AD: How do you feel the federal government’s efforts over the last five years have helped or impeded the industrial construction industry?
Gray: We had some tough times in 2008–2010, but we stayed the course. We held onto our resources that would allow us to take advantage of the market when the economy recovered, and had confidence that manufacturing would turn around. In 2010 it did, and 2011, 2012, and 2013 were our best years ever.
As far as whether the government helped turn manufacturing around, let’s just say it didn’t hurt it. What helped us was the fact that while it may have seemed bad in the U.S., everywhere else in the world that has manufacturing was worse.
AD:Where are you seeing the greatest demand for new manufacturing plant construction coming from? Is any of it a result of the reshoring we’re hearing so much about?
Gray: We’re certainly experiencing an uptick in the demand for new manufacturing plants, not only for the domestic manufacturing companies coming back to the U.S. due to reshoring, but there’s also big demand from foreign companies wanting to locate new manufacturing plants in the U.S. to reach North American customers. They look to the U.S. as the safest place to be — a great place to be if you want to grow your manufacturing business.
AD: Besides a customer base in the U.S., what other advantages for foreign companies do you see?
Gray: We see a big energy advantage in the U.S. That’s probably in the top three reasons that foreign companies are coming here — an abundance of energy resources for the next 100 years. It takes a lot of energy resources to run a manufacturing plant, so when considering plant location, companies want to buy energy somewhere that has a lot of energy and where the costs are more predictable.
When my customers look to the U.S., the reasons add up: cost-effective energy; close to the American consumer who will buy their product, which means good growth; and in the U.S. there’s a tremendous respect for capital. When you come here you don’t have to worry about a revolution. It’s a risk to go anywhere, but less of a risk in the U.S.
AD: Given this increase in manufacturing from both domestic and foreign companies, what steps do you think the government can take to help strengthen the U.S. manufacturing economy?
Any type of successful manufacturing business has to involve the people on the line who are the source of creative thinking. We’re seeing that those customers we build for are working on efficiency of design and how the manufacturing process will flow through the facility. Most of our planning meetings involve people from the manufacturing production line who understand the plant flow and who will help plan the facility.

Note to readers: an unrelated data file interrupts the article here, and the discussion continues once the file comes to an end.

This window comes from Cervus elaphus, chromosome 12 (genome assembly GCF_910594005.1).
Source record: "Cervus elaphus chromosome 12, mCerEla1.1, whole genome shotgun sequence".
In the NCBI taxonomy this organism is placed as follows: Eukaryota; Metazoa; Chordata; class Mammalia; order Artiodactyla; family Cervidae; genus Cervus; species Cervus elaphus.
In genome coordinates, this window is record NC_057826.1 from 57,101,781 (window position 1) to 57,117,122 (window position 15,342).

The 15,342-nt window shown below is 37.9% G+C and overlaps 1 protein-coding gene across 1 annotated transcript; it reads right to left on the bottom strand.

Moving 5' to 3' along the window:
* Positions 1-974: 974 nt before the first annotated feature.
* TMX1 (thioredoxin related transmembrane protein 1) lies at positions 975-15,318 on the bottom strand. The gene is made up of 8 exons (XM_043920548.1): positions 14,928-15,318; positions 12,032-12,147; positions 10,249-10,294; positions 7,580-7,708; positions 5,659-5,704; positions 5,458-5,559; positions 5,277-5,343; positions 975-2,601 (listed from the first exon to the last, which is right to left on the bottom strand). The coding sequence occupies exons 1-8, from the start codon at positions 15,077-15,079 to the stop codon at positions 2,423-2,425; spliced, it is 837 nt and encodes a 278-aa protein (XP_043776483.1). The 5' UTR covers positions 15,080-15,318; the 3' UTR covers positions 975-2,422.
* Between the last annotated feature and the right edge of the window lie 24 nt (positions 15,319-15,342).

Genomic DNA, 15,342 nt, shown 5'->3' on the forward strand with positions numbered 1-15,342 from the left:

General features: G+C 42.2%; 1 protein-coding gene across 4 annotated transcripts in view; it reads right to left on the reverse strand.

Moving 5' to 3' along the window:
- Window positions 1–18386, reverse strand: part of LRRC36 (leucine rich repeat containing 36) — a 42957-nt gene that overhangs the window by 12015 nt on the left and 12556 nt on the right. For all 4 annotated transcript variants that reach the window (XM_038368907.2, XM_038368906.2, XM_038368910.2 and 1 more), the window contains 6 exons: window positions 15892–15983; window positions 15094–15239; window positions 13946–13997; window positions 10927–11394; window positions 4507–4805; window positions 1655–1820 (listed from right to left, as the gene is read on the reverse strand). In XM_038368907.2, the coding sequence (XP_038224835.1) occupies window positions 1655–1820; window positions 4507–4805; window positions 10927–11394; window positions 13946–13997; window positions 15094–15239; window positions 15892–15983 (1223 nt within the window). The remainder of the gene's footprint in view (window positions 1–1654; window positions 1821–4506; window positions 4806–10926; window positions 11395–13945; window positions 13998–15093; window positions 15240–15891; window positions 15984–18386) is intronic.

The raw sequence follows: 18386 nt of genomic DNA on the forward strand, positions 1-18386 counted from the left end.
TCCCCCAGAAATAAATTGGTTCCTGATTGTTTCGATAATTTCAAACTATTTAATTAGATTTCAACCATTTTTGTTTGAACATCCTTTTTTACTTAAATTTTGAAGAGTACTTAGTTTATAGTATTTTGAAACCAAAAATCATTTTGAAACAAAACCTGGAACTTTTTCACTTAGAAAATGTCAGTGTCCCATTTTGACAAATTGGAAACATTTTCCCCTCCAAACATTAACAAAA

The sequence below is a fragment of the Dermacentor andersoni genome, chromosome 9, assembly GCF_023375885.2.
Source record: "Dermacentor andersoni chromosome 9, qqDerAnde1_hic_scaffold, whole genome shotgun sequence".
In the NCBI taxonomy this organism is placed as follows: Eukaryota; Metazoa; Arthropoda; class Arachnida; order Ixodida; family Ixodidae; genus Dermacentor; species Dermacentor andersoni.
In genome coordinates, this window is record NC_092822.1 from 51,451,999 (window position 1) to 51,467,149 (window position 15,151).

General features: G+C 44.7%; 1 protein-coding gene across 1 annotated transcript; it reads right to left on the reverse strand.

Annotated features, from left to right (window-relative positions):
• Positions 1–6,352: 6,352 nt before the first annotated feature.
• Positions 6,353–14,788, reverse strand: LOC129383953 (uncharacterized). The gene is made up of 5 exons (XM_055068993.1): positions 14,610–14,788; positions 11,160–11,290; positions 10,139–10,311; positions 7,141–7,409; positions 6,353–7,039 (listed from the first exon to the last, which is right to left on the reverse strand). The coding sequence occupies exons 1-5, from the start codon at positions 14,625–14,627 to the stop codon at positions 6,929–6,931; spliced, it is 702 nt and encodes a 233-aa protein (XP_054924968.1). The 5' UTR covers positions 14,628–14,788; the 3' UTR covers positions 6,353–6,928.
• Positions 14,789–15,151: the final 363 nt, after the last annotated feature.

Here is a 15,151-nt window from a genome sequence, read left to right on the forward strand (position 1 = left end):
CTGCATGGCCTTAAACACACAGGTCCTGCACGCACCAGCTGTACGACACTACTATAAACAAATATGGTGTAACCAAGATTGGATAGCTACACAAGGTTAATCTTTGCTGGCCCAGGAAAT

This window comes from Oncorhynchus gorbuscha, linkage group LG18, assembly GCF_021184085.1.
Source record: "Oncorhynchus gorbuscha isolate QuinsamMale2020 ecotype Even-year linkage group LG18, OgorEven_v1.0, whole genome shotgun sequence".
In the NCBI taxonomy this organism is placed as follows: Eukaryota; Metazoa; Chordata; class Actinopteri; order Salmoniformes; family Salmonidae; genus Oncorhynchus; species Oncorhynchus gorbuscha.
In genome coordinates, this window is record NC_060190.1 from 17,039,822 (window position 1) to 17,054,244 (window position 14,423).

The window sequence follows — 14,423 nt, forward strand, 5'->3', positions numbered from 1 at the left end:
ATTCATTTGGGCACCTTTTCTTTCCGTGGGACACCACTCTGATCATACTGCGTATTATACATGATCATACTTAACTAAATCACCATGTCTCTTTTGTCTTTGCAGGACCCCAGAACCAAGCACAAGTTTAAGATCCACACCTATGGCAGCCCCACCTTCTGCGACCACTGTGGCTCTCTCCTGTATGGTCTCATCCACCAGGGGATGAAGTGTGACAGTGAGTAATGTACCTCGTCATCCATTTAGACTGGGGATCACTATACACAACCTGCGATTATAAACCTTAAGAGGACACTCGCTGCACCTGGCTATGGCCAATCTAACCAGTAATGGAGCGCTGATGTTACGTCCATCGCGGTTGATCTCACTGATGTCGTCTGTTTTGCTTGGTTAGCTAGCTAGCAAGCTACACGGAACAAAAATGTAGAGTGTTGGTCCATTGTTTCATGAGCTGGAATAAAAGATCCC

Stephen Gray, CEO, Gray Construction
Gray: We need government to maintain a focus on helping create a work force that will be able to serve manufacturing. Here’s an interesting number: during the recession we lost 2.3 million jobs. Manufacturing has gained back close to 550,000 jobs and currently provides close to 12 million jobs. We’re just about back to the same GDP level of productivity that we had in 2008, yet here we are in 2014 with fewer manufacturing employees than our pre-recession levels. That should turn a lot of heads. What this tells us is that going forward we’ll do more with fewer people. The remaining employees and the new hires will have to have some unique skills, and think about manufacturing things differently. This is not Henry Ford’s assembly line.
AD: You mentioned the productivity of the American worker. Is that an attractive asset to companies in other countries looking to be closer to the North American market?
Gray: Currently, about 70 percent of our manufacturing facility projects are with foreign investment. Productivity of our work force is another reason that foreign companies want to be in the U.S. We’re the most efficient manufacturing environment of anywhere in the world, not including textiles. The U.S. worker is very productive. Management, along with the involvement of labor, is constantly trying to figure out more efficient ways to get products out the door.
AD: How does that influence the types of manufacturing facilities that Gray Construction builds?
Gray: Any type of successful manufacturing business has to involve the people on the line who are the source of creative thinking. We’re seeing that those customers we build for are working on efficiency of design and how the manufacturing process will flow through the facility. Most of our planning meetings involve people from the manufacturing production line who understand the plant flow and who will help plan the facility.
AD: What’s the most active region in the U.S. for new manufacturing facilities and why?
Gray:If you’re working with site selection consultants, they’ll have the Southeast at the top of the list. Obviously, other things weigh in like customer location, but the Southeast will be in the running 99 percent of the time. Outside the Southeast, Texas is active — we currently have a project in Houston. In the Midwest, Indiana is very strong. The move to being a right-to-work state really helped. Opportunities popped up almost immediately after that.
AD:What do you believe is the most important factor that companies look for in deciding on the perfect location for a new manufacturing plant?
Gray: First on the list is finding a good base of skilled workers. They are willing to spend money on good workplace skills, and training is important. These companies will often partner with a community college in the area to train workers in the types of skills the company needs. Often they’re training the work force while we’re building the plant. After that, they want an infrastructure-ready site. This is key to help them get up and running, and getting their products to market faster.